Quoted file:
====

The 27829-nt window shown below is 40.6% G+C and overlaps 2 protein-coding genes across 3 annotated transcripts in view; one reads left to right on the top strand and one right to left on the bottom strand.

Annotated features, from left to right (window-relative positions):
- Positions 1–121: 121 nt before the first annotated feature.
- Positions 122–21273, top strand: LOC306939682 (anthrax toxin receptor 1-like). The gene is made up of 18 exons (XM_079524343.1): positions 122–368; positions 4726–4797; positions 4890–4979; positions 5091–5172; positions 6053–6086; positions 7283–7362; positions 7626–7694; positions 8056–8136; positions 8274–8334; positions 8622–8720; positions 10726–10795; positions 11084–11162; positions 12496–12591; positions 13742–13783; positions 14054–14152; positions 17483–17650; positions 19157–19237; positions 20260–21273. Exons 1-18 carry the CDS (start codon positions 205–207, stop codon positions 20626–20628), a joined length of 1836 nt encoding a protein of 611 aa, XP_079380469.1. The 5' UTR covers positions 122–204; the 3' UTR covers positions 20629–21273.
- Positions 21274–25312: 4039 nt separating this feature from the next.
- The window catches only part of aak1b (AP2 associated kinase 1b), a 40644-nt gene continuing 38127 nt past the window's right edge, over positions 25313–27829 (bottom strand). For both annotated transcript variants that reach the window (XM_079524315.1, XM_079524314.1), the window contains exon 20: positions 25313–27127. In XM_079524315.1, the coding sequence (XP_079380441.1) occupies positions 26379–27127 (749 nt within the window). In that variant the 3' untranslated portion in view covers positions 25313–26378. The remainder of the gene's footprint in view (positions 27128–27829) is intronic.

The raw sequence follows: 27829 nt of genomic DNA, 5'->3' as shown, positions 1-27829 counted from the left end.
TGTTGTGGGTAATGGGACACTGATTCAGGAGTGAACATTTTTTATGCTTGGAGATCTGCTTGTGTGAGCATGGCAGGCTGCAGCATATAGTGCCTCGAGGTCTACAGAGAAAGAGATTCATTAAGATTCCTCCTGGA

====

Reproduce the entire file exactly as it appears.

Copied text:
The 27829-nt window shown below is 40.6% G+C and overlaps 2 protein-coding genes across 3 annotated transcripts in view; one reads left to right on the top strand and one right to left on the bottom strand.

Annotated features, from left to right (window-relative positions):
- Positions 1–121: 121 nt before the first annotated feature.
- Positions 122–21273, top strand: LOC306939682 (anthrax toxin receptor 1-like). The gene is made up of 18 exons (XM_079524343.1): positions 122–368; positions 4726–4797; positions 4890–4979; positions 5091–5172; positions 6053–6086; positions 7283–7362; positions 7626–7694; positions 8056–8136; positions 8274–8334; positions 8622–8720; positions 10726–10795; positions 11084–11162; positions 12496–12591; positions 13742–13783; positions 14054–14152; positions 17483–17650; positions 19157–19237; positions 20260–21273. Exons 1-18 carry the CDS (start codon positions 205–207, stop codon positions 20626–20628), a joined length of 1836 nt encoding a protein of 611 aa, XP_079380469.1. The 5' UTR covers positions 122–204; the 3' UTR covers positions 20629–21273.
- Positions 21274–25312: 4039 nt separating this feature from the next.
- The window catches only part of aak1b (AP2 associated kinase 1b), a 40644-nt gene continuing 38127 nt past the window's right edge, over positions 25313–27829 (bottom strand). For both annotated transcript variants that reach the window (XM_079524315.1, XM_079524314.1), the window contains exon 20: positions 25313–27127. In XM_079524315.1, the coding sequence (XP_079380441.1) occupies positions 26379–27127 (749 nt within the window). In that variant the 3' untranslated portion in view covers positions 25313–26378. The remainder of the gene's footprint in view (positions 27128–27829) is intronic.

The raw sequence follows: 27829 nt of genomic DNA, 5'->3' as shown, positions 1-27829 counted from the left end.
TGTTGTGGGTAATGGGACACTGATTCAGGAGTGAACATTTTTTATGCTTGGAGATCTGCTTGTGTGAGCATGGCAGGCTGCAGCATATAGTGCCTCGAGGTCTACAGAGAAAGAGATTCATTAAGATTCCTCCTGGA